Up in the northwest corner of Minnesota’s Kittson County, near the sand ridges in Poppleton Township, is perhaps one of the best kept secrets of all time.
No one was keeping it from me, I was just unaware until now, that there’s a fabulous band in those parts that has two keyboardists, a couple of fiddlers, and pickers of banjos, mandolins, dobroes and guitars. Where have I been the dozen years they’ve been together?
One night last week, I drove to Drayton, N.D., met up with Roger Weinlaeder who then took us the rest of the way to Lancaster, Minn. Now I testify that I have seen the light and I’m fully aware of the Popple Ridge Pickers and their fun-loving, faith-filled bluegrass Gospel music.
Dear goodness do I love it.
For two hours they rehearsed the music they’ll do for a 4 p.m. concert on Sunday, March 4, in All Faiths Chapel at the Life Skills and Transition Center in Grafton, N.D.
Popple Ridge Pickers have a pact. They never charge for a concert. Only free-will offerings are received so that others may reap the benefits. With about 120 concerts under their belts, the band has helped with such things as raising money to replace windows at a Bible camp.
“We love projects,” said Galen Nordin, Popple Ridge Pickers guitarist, singer and pastor of Lancaster’s Evangelical Covenant Church.
The Grafton concert is a fund-raiser for Project 24’s Child Care Program. Because of his involvement with Project 24, Roger has made several trips to Kenya, Africa. He and I talked about that from Drayton to Lancaster and back to Drayton again.
Project 24’s mission is to build 24 rescue centers for vulnerable children in Kenya. Five centers have been completed, the sixth is under construction. It’s Child Care Program, for which this concert is being given, allows vulnerable Kenyan children the opportunity to successfully complete school while living in a rescue center. Along with the daily needs of life, the goal is to prepare these children to be Christ centered resourceful citizens of Kenya in the future.
Pastor Bernie Seter, of Grafton’s All Faiths Chapel, also has made several trips to Kenya and is very involved with Project 24. A guitarist as well as a prolific song writer, Bernie will be a member of the band at Sunday’s concert. They will do two songs he’s written, “Five Smooth Stones,” and “Children of No One,” plus many of everyone’s all-time good ole Gospel favorites.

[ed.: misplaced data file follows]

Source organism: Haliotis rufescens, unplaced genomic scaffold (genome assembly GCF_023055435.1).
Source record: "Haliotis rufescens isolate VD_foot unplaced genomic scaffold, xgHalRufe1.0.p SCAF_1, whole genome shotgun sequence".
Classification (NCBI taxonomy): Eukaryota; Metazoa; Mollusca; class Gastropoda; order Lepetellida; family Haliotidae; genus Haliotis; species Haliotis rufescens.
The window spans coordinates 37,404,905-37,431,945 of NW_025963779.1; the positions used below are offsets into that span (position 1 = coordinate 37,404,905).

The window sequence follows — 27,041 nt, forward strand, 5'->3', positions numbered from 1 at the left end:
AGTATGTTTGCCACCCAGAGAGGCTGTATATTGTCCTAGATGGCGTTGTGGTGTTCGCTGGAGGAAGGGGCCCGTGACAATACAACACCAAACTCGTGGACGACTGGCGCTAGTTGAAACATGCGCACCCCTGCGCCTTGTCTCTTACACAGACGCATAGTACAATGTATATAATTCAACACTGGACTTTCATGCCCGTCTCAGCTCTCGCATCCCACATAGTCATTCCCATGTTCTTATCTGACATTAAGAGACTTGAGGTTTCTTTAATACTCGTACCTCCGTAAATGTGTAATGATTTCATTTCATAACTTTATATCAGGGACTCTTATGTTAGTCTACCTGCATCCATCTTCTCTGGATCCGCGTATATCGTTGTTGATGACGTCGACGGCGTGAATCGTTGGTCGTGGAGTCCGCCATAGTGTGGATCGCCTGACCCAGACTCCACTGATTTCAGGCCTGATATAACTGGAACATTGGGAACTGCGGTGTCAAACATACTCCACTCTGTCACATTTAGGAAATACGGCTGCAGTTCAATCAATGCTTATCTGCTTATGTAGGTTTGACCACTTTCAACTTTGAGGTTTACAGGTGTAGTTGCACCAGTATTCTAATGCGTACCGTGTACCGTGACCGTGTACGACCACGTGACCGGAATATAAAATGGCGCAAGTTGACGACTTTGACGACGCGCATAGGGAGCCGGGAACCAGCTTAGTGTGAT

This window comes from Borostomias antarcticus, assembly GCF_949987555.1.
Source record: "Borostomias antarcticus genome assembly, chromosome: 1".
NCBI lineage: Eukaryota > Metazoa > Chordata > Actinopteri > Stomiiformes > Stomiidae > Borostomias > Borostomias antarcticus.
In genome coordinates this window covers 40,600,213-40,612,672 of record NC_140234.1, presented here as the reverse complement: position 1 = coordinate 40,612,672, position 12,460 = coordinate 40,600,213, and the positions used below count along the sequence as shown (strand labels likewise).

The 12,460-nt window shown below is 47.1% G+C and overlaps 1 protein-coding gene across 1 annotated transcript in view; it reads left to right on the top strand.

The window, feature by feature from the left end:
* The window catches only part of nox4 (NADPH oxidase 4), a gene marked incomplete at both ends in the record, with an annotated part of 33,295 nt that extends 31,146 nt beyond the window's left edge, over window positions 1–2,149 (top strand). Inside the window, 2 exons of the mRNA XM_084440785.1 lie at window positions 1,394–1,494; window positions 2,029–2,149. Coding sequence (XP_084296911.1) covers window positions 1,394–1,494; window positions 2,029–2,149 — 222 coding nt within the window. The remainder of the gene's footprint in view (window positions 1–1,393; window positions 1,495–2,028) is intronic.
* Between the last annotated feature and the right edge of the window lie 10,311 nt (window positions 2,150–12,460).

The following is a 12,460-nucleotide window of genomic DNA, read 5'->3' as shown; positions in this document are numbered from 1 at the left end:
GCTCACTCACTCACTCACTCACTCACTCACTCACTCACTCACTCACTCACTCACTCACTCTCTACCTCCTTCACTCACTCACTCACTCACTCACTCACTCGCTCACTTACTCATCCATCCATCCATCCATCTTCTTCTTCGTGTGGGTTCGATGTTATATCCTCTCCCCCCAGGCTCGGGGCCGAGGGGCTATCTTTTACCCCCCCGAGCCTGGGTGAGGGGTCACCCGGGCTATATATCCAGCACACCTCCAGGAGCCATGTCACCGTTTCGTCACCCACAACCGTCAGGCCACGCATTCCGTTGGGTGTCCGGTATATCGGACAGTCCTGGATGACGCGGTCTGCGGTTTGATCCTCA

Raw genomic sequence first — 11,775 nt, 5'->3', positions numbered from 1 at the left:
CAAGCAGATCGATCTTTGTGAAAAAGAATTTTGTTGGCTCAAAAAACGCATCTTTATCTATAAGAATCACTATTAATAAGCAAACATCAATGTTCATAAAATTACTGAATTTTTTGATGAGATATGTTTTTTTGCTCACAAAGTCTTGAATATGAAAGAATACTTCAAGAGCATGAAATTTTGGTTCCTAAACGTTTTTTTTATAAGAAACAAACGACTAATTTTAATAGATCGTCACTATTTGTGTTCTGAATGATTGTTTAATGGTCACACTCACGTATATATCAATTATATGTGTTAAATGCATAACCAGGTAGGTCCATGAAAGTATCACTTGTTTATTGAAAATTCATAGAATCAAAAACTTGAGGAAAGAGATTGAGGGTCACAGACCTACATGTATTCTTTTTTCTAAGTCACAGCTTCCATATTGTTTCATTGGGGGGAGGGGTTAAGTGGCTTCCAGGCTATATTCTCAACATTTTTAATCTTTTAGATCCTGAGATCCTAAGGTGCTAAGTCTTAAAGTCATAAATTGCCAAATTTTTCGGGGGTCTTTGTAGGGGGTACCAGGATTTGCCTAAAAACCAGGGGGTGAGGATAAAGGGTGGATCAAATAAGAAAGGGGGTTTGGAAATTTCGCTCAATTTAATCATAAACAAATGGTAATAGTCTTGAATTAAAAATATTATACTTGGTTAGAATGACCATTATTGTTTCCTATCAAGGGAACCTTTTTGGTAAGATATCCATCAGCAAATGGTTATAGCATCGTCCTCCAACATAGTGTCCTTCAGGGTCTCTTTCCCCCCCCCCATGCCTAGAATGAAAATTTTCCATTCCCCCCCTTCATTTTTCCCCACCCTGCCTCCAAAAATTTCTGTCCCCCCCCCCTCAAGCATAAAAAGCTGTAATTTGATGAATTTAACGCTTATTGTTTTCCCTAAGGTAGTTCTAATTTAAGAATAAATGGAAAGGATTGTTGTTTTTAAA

Eight of the Popple Ridge Pickers are from the Evangelical Covenant Church in Lancaster. Two are from the Covenant Church in Kennedy, Minn.
Besides Galen, there’s: Lyndon Johnson, banjo and mandolin; Van Pankratz, mandolin and fiddle; Kenny Hultgren, vocals; Dan Vagle, bass and dobro; Janelle Hostrup, keyboard; Bruce Steen, guitar and piano; Matt Voeltz, bass; Ray Housker, guitar and fiddle, and Erik Finney, who happens to be a cousin of East Grand Forks’ very own Maury Finney.
Back a dozen years or so, many around Lancaster knew all this people were musicians. “I had always done music and Bruce had always done music,” Galen said, “But never together.”
Someone asked them to get together to do songs country music singer Alan Jackson had recorded on his “Precious Memories,” record.
Soon they gained more musicians and were asked to do a concert to kick-off the church’s building project. “God blessed that in so many ways,” Galen says.
Then out of the blue they realized there was no turning back. After 12 years, “We are semi-pro,” I heard one of them say. “Mostly semi.”
I’m sure you’ll want to attend the concert in Grafton to see and hear for yourself, what blessed me the other night in Lancaster – that every lyric and guitar, mandolin, banjo and dobro lick, comes from deep within the soul of each musician.
Among their songs: “In The Sweet By and By;” “God of the Mountain,” “Why Me Lord;” “I Saw the Light,” “Give Me Jesus,” “Down to the River to Pray,” “Shall We Gather at the River,” “What a Friend,” “How Great Thou Art,” “By the Mark (Where the Nails Had Been);” “I Believe,” “Old Rugged Cross,” “He Touched Me.” And then there’s “Amazing Grace,” which doesn’t get any better than bluegrass style.
Dan said the music “is a good way to outreach (to others) while getting outreached yourself. There’s something that happens between our instruments and people’s ears.”
Janelle added, “We are a family and it’s wonderful. It’s a mission and I love it.”
“You think you are blessing others but you end up being blessed yourself,” Erik said. “It isn’t boring to be a Christian.”
Van adds, “We’ve gotten to play for people who are totally against God’s Word. Something happens and it’s wonderful to be a part of it.”
And then there’s Bruce. “I don’t really like these guys at all,” he says with a straight face. “I just love playing for the Lord.”
So there you have it. The secret is out. Don’t keep it to yourself.